New Hampshire Governor Vetoes Ivermectin Bill

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New Hampshire Governor Chris Sununu has vetoed a bill that would have made ivermectin available in the state without a prescription.

The Republican governor vetoed the bill on June 24, the same day that the U.S. Supreme Court overturned Roe v. Wade. Some fellow Republicans questioned the timing.

“It certainly seemed like a convenient way to bury a veto of a bill that won support from the vast majority of Republicans in New Hampshire,” J.R. Hoell, co-founder of the conservative watchdog group RebuildNH, told The Epoch Times.

Hoell is a former four-term House Republican who plans to seek reelection after a four-year hiatus from the New Hampshire Legislature.

Earlier this year, the New Hampshire Department of Children Youth and Family tried to take custody of Hoell’s 13-year-old son after a nurse reported him for giving human-grade ivermectin to the teen months earlier.

Several states have introduced bills to make human-grade ivermectin available without a prescription at brick-and-mortar stores. Currently, it can be ordered online from another country. In April, Tennessee became the first state to sign such a measure into law. New Hampshire lawmakers were first to introduce the idea.

Both chambers of the state’s Republican-controlled Legislature approved the bill.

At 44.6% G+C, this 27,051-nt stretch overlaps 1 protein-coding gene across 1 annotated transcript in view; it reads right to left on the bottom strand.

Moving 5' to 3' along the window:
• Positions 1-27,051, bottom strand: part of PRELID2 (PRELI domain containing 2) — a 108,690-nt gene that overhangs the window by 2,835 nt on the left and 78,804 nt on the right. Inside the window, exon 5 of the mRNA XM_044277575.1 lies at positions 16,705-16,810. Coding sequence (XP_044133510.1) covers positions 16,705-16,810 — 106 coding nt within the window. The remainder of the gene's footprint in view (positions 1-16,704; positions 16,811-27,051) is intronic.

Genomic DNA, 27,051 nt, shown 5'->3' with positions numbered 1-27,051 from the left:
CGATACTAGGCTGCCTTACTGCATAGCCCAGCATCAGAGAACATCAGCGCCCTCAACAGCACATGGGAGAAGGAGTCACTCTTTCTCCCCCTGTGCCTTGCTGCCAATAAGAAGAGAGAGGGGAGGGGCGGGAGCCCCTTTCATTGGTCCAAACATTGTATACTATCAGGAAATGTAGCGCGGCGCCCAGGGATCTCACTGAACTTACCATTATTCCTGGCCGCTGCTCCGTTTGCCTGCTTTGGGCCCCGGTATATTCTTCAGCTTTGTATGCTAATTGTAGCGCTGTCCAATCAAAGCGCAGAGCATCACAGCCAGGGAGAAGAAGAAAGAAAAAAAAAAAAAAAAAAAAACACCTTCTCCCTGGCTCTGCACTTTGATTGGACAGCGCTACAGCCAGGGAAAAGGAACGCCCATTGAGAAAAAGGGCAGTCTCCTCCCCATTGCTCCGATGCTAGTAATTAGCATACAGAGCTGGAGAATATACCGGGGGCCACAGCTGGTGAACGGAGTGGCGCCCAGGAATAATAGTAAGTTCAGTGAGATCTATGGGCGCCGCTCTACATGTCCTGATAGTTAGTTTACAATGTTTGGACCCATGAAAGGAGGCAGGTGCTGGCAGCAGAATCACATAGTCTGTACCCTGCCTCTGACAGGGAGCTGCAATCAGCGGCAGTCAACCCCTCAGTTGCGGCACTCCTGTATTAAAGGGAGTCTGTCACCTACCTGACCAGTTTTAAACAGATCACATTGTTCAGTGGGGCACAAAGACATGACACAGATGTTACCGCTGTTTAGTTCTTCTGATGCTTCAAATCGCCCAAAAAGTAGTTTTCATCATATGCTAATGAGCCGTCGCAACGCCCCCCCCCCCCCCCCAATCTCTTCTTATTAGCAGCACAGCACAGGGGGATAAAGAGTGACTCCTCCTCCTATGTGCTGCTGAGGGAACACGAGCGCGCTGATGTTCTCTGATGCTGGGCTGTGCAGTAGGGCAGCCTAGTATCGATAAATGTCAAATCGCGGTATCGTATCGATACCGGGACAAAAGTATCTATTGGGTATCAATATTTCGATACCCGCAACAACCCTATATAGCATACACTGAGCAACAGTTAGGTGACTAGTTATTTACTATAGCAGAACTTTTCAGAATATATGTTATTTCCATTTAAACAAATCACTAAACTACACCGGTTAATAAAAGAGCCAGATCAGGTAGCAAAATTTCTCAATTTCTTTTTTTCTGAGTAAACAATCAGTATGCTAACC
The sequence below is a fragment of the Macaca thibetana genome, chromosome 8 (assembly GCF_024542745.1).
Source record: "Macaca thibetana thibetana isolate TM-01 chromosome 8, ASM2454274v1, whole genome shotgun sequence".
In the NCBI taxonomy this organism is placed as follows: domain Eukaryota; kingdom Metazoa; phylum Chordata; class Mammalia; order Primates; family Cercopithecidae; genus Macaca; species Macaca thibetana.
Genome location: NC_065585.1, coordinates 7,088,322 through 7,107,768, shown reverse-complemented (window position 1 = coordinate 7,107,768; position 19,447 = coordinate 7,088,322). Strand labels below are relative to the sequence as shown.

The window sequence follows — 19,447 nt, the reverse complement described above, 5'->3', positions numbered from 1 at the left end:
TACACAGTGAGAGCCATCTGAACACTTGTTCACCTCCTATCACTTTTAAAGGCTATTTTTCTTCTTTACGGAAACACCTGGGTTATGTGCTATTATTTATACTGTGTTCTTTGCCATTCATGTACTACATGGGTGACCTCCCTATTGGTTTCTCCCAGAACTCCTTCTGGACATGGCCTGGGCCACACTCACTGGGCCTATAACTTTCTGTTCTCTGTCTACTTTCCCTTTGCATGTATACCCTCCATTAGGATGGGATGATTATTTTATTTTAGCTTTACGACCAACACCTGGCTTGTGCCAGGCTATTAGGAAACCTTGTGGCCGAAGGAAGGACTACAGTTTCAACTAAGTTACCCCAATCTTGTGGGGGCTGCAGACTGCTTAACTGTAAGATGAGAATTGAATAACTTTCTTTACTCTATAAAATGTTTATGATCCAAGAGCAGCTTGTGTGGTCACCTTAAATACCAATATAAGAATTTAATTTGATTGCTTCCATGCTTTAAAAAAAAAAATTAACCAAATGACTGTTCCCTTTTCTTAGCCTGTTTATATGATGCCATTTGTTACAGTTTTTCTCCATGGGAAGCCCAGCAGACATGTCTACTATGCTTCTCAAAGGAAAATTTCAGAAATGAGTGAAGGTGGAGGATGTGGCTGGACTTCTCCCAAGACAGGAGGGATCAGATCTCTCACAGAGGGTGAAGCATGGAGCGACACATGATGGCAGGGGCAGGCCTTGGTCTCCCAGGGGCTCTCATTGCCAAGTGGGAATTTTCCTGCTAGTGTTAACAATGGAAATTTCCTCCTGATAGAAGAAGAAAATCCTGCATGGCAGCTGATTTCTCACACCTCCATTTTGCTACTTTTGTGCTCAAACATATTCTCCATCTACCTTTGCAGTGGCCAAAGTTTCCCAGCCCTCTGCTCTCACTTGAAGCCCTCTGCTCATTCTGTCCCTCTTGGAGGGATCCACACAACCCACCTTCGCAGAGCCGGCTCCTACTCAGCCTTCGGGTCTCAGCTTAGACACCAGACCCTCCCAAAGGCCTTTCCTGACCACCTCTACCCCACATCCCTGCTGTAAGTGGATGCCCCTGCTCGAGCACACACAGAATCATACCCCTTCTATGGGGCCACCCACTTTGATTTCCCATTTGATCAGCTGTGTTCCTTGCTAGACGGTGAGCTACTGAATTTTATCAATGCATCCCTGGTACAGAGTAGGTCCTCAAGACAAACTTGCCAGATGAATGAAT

In his statement explaining the veto, Sununu noted that there are only four other controlled medications available without a prescription in New Hampshire and that each was only made available after “rigorous reviews and vetting to ensure” before being dispensed.

“Patients should always consult their doctor before taking medications so that they are fully aware of treatment options and potential unintended consequences of taking a medication that may limit other treatment options in the future,” Sununu said in his statement.

Sununu’s statement is very similar to testimony given by Paula Minnehan, senior vice president of state government regulations for the New Hampshire Hospital Association, at hearings on the measure.

Minnehan also placed emphasis on the review that went into the four prescription medications the state made available under a standing order. They include naloxone, the generic name for Narcan, which is used to counter opioid overdoses, hormone replacement therapy drugs, and a prescription version of the morning-after pill.

By Alice Giordano

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